Rhode Island-based Aquanis has been awarded $3.5 million in funding from the U.S. Department of Energy’s (DOE) Advanced Research Projects Agency-Energy (ARPA-E) to develop a segmented active load control system designed to allow wind turbines to react more quickly to changes in the wind.
The system features the company’s electrical blade-mounted actuators that modify the local flow over the surface of the blades without using mechanical components – i.e., no moving parts.
“We are thrilled to have been chosen for this highly competitive ARPA-E award,” says Aquanis’ founder and CEO, Neal Fine. “Aquanis is committed to helping the wind industry continue the historic improvement in turbine technology, which is key to reducing the cost of wind energy and increasing wind penetration in the grid energy market. Our selection by ARPA-E confirms that we are working with a great team on an important and challenging problem.”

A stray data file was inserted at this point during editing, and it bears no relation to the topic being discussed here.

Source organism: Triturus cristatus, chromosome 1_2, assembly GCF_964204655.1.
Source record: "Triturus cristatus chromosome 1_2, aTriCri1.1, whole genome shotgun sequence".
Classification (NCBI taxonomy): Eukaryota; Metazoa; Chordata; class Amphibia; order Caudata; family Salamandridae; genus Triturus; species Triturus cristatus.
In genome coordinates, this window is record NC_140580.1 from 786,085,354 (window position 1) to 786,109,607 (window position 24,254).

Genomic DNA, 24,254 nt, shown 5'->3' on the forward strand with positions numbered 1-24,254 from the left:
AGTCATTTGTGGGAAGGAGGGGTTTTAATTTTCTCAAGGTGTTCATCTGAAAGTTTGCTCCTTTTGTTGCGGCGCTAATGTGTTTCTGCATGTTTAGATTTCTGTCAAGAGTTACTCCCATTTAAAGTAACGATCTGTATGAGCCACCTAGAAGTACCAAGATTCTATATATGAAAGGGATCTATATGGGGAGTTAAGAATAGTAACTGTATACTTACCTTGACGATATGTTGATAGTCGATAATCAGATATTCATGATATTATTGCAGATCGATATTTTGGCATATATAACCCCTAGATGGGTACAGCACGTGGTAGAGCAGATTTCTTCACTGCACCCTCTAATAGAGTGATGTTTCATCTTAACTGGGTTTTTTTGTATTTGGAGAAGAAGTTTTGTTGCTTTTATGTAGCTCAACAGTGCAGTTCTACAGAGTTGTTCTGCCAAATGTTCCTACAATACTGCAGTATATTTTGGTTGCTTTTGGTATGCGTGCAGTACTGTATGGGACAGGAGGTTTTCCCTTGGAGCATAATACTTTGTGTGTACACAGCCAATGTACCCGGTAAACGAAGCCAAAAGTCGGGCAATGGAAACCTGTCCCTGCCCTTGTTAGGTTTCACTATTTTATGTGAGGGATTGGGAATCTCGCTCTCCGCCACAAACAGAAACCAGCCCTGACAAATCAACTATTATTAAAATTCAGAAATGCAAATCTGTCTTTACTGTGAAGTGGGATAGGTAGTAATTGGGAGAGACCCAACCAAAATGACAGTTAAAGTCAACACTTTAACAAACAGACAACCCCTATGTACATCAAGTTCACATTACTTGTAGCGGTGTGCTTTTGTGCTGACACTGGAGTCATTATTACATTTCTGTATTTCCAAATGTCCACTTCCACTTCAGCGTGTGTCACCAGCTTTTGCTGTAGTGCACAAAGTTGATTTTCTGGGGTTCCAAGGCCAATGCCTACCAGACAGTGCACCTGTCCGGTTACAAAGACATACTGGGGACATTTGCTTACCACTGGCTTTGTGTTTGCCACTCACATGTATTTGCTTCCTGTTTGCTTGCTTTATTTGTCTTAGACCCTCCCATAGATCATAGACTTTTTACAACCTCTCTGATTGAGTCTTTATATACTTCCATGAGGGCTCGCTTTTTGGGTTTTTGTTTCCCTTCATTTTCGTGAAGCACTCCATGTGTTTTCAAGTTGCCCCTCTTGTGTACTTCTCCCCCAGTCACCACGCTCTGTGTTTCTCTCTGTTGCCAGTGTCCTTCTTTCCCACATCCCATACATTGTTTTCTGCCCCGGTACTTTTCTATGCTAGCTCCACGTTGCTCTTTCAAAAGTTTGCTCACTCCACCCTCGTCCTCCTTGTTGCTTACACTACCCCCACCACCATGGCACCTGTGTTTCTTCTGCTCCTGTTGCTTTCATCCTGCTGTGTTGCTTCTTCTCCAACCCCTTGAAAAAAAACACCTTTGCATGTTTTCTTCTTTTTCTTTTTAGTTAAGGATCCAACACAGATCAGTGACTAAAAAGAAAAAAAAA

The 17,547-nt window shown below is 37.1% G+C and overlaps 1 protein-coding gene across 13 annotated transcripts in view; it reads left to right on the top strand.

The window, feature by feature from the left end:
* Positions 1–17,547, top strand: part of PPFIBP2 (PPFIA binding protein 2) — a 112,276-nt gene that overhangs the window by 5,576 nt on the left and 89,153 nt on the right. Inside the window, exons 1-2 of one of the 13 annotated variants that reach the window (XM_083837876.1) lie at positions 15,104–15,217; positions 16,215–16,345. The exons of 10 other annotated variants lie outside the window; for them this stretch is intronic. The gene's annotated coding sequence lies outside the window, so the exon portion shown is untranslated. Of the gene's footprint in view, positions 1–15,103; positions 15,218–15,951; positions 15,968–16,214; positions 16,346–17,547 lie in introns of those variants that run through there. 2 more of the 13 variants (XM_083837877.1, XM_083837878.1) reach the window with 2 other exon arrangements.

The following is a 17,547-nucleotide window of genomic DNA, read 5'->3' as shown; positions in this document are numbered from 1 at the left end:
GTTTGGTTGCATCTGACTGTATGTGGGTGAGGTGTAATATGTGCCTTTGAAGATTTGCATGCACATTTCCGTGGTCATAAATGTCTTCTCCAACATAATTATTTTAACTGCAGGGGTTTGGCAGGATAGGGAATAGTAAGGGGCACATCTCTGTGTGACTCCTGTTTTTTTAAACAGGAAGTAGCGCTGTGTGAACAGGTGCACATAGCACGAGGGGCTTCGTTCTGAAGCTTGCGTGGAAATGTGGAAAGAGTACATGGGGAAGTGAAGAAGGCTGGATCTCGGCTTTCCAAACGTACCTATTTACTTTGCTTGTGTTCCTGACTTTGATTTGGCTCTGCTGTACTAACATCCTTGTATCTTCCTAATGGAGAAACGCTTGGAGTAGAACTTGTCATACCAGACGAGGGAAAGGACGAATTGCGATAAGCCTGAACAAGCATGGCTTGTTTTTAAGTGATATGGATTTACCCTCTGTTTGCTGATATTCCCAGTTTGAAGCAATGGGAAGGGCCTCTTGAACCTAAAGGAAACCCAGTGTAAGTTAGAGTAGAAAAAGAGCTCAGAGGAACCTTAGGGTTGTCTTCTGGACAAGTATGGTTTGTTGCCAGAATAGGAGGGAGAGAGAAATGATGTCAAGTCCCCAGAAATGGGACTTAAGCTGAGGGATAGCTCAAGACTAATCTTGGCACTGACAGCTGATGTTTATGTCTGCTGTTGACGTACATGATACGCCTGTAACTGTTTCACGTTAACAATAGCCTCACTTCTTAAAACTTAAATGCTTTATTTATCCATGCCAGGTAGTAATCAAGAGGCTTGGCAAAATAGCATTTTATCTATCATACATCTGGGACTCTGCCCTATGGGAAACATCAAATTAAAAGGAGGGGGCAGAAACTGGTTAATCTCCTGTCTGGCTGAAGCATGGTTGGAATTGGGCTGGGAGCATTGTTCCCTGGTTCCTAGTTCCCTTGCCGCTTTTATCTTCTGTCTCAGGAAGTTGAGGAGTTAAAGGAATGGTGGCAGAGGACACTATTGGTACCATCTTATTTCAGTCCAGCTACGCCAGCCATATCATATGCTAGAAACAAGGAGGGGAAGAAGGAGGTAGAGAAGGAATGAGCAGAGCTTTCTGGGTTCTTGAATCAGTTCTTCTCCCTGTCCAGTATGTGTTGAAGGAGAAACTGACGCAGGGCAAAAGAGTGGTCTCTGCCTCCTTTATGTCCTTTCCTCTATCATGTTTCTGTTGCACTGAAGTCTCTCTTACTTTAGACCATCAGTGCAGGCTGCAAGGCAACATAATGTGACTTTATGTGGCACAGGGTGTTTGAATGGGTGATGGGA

Aquanis will lead a team of researchers including the University of Texas at Dallas (Richardson, Texas), Sandia National Laboratories (Albuquerque, N.M.) and independent blade manufacturer TPI Composites Inc. (Warren, R.I.). In addition to introducing new innovations to advance the company’s actuator technology, the team will develop an integrated design approach to maximize the impact of segmented active load control on the cost of energy.
“The proliferation of wind power has been a bright spot on the energy landscape, but we have a long way to go,” comments Thorne Sparkman, managing director of the Slater Technology Fund, which provided seed funding to Aquanis. “Slater is proud to be supporting Aquanis in its quest to enable the next generation of turbine designs.”
The grant is part of ARPA-E’s latest open funding opportunity, which awarded $98 million for 40 projects.